The biggest technology companies in the world are racing to position themselves as “mobile-first" because people are using mobile devices all the time, everywhere. Going mobile-first is in — except in K-12 education.
The latest, free app in the Co.llaboration Suite of collabrified apps, Co.Xplore supports students in learning with each other by sharing the photos they take on their mobile devices.
An award-winning teacher and author shares her secrets for transforming slide shows into interactive learning experiences.
With zillions of apps in Apple's App Store and the Google Play store, how could there be an educational app that is not there? As you will read in this week’s blog post, there is an app that needs to be built — an app that we built for the Palm Pilot and PocketPC 10 years ago — that needs to be resurrected now!
An instructional technologist says that mobile devices in the classroom should help students with creation, consumption, curation and connection.
Singapore’s Ministry of Education provides a clear answer to the question raised by a third-grade Singaporean science teacher: It’s no longer about preparing children for the Industrial Age. It's about preparing children for the Age of Knowledge Work. Okay, American education: Time to enter the 21st century!
As documented on the front page of the New York Times, teachers are being asked to make decisions about the data privacy and security aspects of the apps they bring into their classrooms. With the current district/school policies, it is only a matter of time before a parent will sue a teacher for allowing a child’s data to be published on the Internet. Something is wrong here!!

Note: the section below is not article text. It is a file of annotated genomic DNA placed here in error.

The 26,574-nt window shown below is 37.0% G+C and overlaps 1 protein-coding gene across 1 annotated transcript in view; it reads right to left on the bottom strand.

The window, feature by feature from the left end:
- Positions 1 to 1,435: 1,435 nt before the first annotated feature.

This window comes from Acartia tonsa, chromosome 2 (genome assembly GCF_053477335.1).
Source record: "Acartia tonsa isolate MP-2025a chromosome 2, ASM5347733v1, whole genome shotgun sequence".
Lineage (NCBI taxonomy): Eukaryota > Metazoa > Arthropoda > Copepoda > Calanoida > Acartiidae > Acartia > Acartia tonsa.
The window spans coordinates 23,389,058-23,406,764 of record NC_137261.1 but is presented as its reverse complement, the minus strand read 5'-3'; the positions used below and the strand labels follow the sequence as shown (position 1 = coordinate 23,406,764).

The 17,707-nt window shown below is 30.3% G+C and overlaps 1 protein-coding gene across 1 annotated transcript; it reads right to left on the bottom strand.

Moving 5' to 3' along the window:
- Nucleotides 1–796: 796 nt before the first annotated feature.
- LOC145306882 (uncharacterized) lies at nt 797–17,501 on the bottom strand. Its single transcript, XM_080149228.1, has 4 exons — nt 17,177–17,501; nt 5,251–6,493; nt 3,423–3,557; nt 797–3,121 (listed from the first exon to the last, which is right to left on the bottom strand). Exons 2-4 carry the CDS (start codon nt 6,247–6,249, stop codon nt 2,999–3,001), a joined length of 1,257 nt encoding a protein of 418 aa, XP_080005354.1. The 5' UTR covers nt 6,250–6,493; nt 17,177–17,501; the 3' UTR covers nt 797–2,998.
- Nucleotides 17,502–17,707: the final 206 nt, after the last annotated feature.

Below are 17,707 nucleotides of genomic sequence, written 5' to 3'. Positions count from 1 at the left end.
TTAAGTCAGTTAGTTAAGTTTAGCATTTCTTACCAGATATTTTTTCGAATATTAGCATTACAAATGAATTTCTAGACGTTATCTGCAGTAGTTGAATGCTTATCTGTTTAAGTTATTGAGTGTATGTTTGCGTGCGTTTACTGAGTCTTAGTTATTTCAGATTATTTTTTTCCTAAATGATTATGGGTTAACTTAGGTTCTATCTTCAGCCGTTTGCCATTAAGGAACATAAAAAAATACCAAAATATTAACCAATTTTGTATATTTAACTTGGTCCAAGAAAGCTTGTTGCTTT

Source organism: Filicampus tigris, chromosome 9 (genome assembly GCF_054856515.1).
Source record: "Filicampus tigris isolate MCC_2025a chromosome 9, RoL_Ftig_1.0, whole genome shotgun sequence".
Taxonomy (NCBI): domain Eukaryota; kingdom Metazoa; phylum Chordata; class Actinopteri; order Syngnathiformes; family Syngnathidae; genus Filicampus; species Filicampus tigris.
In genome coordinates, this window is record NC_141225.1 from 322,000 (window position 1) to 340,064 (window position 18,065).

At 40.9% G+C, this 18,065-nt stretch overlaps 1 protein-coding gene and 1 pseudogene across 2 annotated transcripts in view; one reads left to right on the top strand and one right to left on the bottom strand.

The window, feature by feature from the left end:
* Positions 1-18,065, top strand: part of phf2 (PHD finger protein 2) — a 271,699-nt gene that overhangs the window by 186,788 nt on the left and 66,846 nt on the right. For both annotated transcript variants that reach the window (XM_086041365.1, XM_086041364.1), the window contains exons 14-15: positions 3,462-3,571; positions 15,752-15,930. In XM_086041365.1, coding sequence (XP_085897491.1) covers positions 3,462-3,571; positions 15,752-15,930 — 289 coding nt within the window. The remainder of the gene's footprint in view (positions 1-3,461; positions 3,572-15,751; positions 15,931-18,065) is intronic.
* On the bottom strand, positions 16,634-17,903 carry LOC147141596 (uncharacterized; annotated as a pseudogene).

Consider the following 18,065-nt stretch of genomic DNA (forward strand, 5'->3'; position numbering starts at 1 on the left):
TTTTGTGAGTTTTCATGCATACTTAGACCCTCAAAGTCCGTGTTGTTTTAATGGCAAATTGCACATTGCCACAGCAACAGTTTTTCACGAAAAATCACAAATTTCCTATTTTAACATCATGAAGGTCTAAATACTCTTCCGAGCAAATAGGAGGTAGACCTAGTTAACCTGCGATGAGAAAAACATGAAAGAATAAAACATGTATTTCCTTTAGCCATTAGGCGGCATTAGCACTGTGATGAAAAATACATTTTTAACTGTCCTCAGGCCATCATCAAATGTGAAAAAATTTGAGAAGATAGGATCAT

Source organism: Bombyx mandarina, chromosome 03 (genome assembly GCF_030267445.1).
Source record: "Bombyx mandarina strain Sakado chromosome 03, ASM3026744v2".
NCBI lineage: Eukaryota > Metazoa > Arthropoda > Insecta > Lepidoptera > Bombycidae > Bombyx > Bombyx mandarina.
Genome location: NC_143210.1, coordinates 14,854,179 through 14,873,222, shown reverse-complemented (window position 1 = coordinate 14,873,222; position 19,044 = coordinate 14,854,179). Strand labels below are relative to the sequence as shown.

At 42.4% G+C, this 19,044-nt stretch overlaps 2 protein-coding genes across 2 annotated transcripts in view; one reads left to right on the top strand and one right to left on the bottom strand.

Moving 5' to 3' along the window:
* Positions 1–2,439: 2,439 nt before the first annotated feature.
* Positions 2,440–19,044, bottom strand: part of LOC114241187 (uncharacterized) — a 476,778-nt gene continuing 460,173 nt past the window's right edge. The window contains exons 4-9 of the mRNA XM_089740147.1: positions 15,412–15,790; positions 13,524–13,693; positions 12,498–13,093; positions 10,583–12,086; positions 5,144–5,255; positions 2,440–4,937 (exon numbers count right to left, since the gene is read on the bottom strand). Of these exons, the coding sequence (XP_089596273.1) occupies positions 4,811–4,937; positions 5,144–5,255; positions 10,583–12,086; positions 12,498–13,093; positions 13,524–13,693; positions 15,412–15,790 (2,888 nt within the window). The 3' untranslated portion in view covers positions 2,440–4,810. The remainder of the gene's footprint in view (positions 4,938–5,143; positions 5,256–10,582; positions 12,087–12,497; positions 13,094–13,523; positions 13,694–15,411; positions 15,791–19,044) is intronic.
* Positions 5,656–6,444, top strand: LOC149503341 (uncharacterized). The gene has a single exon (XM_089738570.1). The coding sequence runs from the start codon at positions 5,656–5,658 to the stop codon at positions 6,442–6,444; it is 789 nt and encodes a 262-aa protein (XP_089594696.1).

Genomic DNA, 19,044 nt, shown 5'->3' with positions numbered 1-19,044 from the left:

Our expert explains some basic privacy issues that district leaders need to understand.
In this post we first describe, based on research, what a productive (synchronous) collaborative interaction is, and then we identify the three benefits to the students from engaging in a productive collaborative interaction.
Connectivity is an absolute necessity, but it isn’t enough. The Internet is merely a river of information. In order to drink from it, each student needs his or her own cup.
As malicious threat actors increase their attacks on K–12 networks, with “potentially catastrophic” effects on educators, students, and their families, U.S. government agencies such as the GAO and the Cybersecurity and Infrastructure Security Agency (CISA) are stepping up to help schools and districts secure their cyber infrastructure.